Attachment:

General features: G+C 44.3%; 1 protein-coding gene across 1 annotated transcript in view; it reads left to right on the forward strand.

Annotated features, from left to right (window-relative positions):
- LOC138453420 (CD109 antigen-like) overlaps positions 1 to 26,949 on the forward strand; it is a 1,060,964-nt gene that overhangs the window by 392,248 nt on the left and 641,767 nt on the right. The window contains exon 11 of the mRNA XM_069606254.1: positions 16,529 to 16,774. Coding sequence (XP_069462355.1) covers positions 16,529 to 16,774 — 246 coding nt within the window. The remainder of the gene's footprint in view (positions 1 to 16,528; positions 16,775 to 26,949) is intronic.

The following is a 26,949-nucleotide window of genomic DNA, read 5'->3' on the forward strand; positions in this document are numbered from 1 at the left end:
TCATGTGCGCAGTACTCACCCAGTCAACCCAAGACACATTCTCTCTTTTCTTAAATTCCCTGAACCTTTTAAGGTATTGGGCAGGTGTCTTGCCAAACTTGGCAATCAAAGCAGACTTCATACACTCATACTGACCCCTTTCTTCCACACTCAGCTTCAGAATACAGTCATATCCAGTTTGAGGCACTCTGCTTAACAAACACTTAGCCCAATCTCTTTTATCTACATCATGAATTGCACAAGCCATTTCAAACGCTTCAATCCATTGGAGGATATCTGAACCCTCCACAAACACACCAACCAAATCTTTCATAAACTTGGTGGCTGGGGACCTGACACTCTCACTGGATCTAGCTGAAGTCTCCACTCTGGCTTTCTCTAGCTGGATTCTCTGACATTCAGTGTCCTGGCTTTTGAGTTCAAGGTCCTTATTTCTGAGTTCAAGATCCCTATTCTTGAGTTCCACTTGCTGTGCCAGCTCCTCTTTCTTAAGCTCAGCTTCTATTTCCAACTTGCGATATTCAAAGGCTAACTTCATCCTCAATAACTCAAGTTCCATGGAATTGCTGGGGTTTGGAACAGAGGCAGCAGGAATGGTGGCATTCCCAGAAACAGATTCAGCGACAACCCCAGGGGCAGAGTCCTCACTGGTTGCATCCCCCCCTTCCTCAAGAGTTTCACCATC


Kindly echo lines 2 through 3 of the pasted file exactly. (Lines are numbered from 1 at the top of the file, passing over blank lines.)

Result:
Annotated features, from left to right (window-relative positions):
- LOC138453420 (CD109 antigen-like) overlaps positions 1 to 26,949 on the forward strand; it is a 1,060,964-nt gene that overhangs the window by 392,248 nt on the left and 641,767 nt on the right. The window contains exon 11 of the mRNA XM_069606254.1: positions 16,529 to 16,774. Coding sequence (XP_069462355.1) covers positions 16,529 to 16,774 — 246 coding nt within the window. The remainder of the gene's footprint in view (positions 1 to 16,528; positions 16,775 to 26,949) is intronic.